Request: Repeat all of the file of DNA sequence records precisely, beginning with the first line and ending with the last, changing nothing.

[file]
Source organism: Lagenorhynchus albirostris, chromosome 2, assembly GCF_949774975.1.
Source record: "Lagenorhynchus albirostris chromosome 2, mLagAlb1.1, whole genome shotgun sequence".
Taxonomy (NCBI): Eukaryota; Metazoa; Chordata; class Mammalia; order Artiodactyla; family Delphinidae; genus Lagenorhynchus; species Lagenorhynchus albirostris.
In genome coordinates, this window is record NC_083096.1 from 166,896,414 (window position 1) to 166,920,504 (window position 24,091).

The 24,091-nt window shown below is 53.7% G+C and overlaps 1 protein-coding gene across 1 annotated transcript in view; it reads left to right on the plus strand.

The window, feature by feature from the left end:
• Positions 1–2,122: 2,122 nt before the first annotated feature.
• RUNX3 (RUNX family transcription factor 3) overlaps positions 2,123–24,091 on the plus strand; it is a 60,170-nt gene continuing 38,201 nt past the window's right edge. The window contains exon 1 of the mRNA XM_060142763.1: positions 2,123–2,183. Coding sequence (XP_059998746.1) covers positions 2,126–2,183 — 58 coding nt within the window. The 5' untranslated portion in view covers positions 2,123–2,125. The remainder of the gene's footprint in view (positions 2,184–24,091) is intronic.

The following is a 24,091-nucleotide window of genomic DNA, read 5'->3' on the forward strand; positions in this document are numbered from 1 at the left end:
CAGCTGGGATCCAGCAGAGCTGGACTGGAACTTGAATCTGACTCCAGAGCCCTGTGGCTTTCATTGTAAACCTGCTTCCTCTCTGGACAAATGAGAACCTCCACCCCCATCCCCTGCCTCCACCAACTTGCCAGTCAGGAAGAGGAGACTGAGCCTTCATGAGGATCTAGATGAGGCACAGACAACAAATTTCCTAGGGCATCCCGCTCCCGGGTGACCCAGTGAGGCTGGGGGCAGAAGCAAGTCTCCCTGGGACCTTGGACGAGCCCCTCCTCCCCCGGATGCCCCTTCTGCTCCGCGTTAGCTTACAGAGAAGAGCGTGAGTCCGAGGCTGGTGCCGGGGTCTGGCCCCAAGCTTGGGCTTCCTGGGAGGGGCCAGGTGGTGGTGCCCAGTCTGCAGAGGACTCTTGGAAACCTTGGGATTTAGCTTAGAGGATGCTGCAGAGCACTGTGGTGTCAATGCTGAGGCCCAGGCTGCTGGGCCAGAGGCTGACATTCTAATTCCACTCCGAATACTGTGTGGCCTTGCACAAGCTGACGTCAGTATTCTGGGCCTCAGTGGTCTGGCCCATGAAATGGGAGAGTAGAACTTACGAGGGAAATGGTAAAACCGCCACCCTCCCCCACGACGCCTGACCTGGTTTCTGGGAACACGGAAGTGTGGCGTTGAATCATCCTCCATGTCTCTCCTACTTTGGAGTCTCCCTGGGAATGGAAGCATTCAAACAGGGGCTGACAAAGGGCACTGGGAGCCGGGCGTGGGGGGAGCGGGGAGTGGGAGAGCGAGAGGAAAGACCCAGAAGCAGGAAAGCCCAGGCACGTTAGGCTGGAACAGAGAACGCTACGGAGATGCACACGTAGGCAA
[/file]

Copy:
Source organism: Lagenorhynchus albirostris, chromosome 2, assembly GCF_949774975.1.
Source record: "Lagenorhynchus albirostris chromosome 2, mLagAlb1.1, whole genome shotgun sequence".
Taxonomy (NCBI): Eukaryota; Metazoa; Chordata; class Mammalia; order Artiodactyla; family Delphinidae; genus Lagenorhynchus; species Lagenorhynchus albirostris.
In genome coordinates, this window is record NC_083096.1 from 166,896,414 (window position 1) to 166,920,504 (window position 24,091).

The 24,091-nt window shown below is 53.7% G+C and overlaps 1 protein-coding gene across 1 annotated transcript in view; it reads left to right on the plus strand.

The window, feature by feature from the left end:
• Positions 1–2,122: 2,122 nt before the first annotated feature.
• RUNX3 (RUNX family transcription factor 3) overlaps positions 2,123–24,091 on the plus strand; it is a 60,170-nt gene continuing 38,201 nt past the window's right edge. The window contains exon 1 of the mRNA XM_060142763.1: positions 2,123–2,183. Coding sequence (XP_059998746.1) covers positions 2,126–2,183 — 58 coding nt within the window. The 5' untranslated portion in view covers positions 2,123–2,125. The remainder of the gene's footprint in view (positions 2,184–24,091) is intronic.

The following is a 24,091-nucleotide window of genomic DNA, read 5'->3' on the forward strand; positions in this document are numbered from 1 at the left end:
CAGCTGGGATCCAGCAGAGCTGGACTGGAACTTGAATCTGACTCCAGAGCCCTGTGGCTTTCATTGTAAACCTGCTTCCTCTCTGGACAAATGAGAACCTCCACCCCCATCCCCTGCCTCCACCAACTTGCCAGTCAGGAAGAGGAGACTGAGCCTTCATGAGGATCTAGATGAGGCACAGACAACAAATTTCCTAGGGCATCCCGCTCCCGGGTGACCCAGTGAGGCTGGGGGCAGAAGCAAGTCTCCCTGGGACCTTGGACGAGCCCCTCCTCCCCCGGATGCCCCTTCTGCTCCGCGTTAGCTTACAGAGAAGAGCGTGAGTCCGAGGCTGGTGCCGGGGTCTGGCCCCAAGCTTGGGCTTCCTGGGAGGGGCCAGGTGGTGGTGCCCAGTCTGCAGAGGACTCTTGGAAACCTTGGGATTTAGCTTAGAGGATGCTGCAGAGCACTGTGGTGTCAATGCTGAGGCCCAGGCTGCTGGGCCAGAGGCTGACATTCTAATTCCACTCCGAATACTGTGTGGCCTTGCACAAGCTGACGTCAGTATTCTGGGCCTCAGTGGTCTGGCCCATGAAATGGGAGAGTAGAACTTACGAGGGAAATGGTAAAACCGCCACCCTCCCCCACGACGCCTGACCTGGTTTCTGGGAACACGGAAGTGTGGCGTTGAATCATCCTCCATGTCTCTCCTACTTTGGAGTCTCCCTGGGAATGGAAGCATTCAAACAGGGGCTGACAAAGGGCACTGGGAGCCGGGCGTGGGGGGAGCGGGGAGTGGGAGAGCGAGAGGAAAGACCCAGAAGCAGGAAAGCCCAGGCACGTTAGGCTGGAACAGAGAACGCTACGGAGATGCACACGTAGGCAA